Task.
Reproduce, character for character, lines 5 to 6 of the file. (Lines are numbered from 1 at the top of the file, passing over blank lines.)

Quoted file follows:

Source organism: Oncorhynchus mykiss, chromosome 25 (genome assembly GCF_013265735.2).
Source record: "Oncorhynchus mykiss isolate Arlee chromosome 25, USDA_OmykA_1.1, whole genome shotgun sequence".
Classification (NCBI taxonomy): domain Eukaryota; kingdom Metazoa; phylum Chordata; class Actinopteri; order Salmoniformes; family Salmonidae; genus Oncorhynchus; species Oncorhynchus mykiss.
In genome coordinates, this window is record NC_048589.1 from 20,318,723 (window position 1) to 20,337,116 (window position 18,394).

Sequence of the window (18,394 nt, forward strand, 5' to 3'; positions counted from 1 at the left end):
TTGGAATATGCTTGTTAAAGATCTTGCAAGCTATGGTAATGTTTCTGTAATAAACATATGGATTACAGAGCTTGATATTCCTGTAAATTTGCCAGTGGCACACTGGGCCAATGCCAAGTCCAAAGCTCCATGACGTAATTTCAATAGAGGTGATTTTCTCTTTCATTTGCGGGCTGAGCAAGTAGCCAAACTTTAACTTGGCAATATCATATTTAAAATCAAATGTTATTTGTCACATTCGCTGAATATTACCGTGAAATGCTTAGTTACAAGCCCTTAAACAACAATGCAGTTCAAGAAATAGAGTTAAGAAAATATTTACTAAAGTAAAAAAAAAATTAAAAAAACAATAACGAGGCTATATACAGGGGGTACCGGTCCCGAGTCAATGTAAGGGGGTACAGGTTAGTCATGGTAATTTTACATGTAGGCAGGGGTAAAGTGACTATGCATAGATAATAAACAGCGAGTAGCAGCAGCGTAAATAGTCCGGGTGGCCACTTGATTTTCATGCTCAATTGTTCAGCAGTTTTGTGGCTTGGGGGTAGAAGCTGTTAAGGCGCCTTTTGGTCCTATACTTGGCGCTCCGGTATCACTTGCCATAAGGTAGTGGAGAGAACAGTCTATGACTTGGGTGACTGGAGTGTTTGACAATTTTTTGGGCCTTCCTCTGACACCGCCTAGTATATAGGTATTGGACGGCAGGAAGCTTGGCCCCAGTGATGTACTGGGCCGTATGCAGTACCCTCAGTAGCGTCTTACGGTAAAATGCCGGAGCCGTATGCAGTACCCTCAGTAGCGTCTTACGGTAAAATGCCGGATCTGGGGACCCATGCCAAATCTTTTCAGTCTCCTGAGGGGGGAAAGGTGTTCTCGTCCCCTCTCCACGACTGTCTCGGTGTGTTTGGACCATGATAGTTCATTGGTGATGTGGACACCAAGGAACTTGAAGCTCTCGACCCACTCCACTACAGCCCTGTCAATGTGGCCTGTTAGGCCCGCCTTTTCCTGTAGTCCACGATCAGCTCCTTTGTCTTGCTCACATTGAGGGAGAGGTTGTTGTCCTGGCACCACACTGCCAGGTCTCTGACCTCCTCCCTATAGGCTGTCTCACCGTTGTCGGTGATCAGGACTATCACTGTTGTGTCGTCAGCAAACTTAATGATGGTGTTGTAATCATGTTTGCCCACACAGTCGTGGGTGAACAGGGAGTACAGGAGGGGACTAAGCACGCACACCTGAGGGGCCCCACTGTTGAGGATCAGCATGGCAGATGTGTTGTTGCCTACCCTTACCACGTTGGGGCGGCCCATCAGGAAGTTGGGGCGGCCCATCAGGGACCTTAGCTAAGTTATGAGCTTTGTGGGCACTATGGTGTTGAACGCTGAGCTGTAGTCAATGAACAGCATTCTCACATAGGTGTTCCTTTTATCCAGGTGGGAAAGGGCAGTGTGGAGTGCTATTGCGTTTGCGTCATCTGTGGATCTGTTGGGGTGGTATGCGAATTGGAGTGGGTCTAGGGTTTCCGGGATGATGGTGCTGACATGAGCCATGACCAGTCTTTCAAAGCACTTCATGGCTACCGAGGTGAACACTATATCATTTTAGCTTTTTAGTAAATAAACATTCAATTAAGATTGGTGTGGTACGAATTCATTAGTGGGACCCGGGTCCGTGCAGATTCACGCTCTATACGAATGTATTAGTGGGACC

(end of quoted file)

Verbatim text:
Sequence of the window (18,394 nt, forward strand, 5' to 3'; positions counted from 1 at the left end):
TTGGAATATGCTTGTTAAAGATCTTGCAAGCTATGGTAATGTTTCTGTAATAAACATATGGATTACAGAGCTTGATATTCCTGTAAATTTGCCAGTGGCACACTGGGCCAATGCCAAGTCCAAAGCTCCATGACGTAATTTCAATAGAGGTGATTTTCTCTTTCATTTGCGGGCTGAGCAAGTAGCCAAACTTTAACTTGGCAATATCATATTTAAAATCAAATGTTATTTGTCACATTCGCTGAATATTACCGTGAAATGCTTAGTTACAAGCCCTTAAACAACAATGCAGTTCAAGAAATAGAGTTAAGAAAATATTTACTAAAGTAAAAAAAAAATTAAAAAAACAATAACGAGGCTATATACAGGGGGTACCGGTCCCGAGTCAATGTAAGGGGGTACAGGTTAGTCATGGTAATTTTACATGTAGGCAGGGGTAAAGTGACTATGCATAGATAATAAACAGCGAGTAGCAGCAGCGTAAATAGTCCGGGTGGCCACTTGATTTTCATGCTCAATTGTTCAGCAGTTTTGTGGCTTGGGGGTAGAAGCTGTTAAGGCGCCTTTTGGTCCTATACTTGGCGCTCCGGTATCACTTGCCATAAGGTAGTGGAGAGAACAGTCTATGACTTGGGTGACTGGAGTGTTTGACAATTTTTTGGGCCTTCCTCTGACACCGCCTAGTATATAGGTATTGGACGGCAGGAAGCTTGGCCCCAGTGATGTACTGGGCCGTATGCAGTACCCTCAGTAGCGTCTTACGGTAAAATGCCGGAGCCGTATGCAGTACCCTCAGTAGCGTCTTACGGTAAAATGCCGGATCTGGGGACCCATGCCAAATCTTTTCAGTCTCCTGAGGGGGGAAAGGTGTTCTCGTCCCCTCTCCACGACTGTCTCGGTGTGTTTGGACCATGATAGTTCATTGGTGATGTGGACACCAAGGAACTTGAAGCTCTCGACCCACTCCACTACAGCCCTGTCAATGTGGCCTGTTAGGCCCGCCTTTTCCTGTAGTCCACGATCAGCTCCTTTGTCTTGCTCACATTGAGGGAGAGGTTGTTGTCCTGGCACCACACTGCCAGGTCTCTGACCTCCTCCCTATAGGCTGTCTCACCGTTGTCGGTGATCAGGACTATCACTGTTGTGTCGTCAGCAAACTTAATGATGGTGTTGTAATCATGTTTGCCCACACAGTCGTGGGTGAACAGGGAGTACAGGAGGGGACTAAGCACGCACACCTGAGGGGCCCCACTGTTGAGGATCAGCATGGCAGATGTGTTGTTGCCTACCCTTACCACGTTGGGGCGGCCCATCAGGAAGTTGGGGCGGCCCATCAGGGACCTTAGCTAAGTTATGAGCTTTGTGGGCACTATGGTGTTGAACGCTGAGCTGTAGTCAATGAACAGCATTCTCACATAGGTGTTCCTTTTATCCAGGTGGGAAAGGGCAGTGTGGAGTGCTATTGCGTTTGCGTCATCTGTGGATCTGTTGGGGTGGTATGCGAATTGGAGTGGGTCTAGGGTTTCCGGGATGATGGTGCTGACATGAGCCATGACCAGTCTTTCAAAGCACTTCATGGCTACCGAGGTGAACACTATATCATTTTAGCTTTTTAGTAAATAAACATTCAATTAAGATTGGTGTGGTACGAATTCATTAGTGGGACCCGGGTCCGTGCAGATTCACGCTCTATACGAATGTATTAGTGGGACC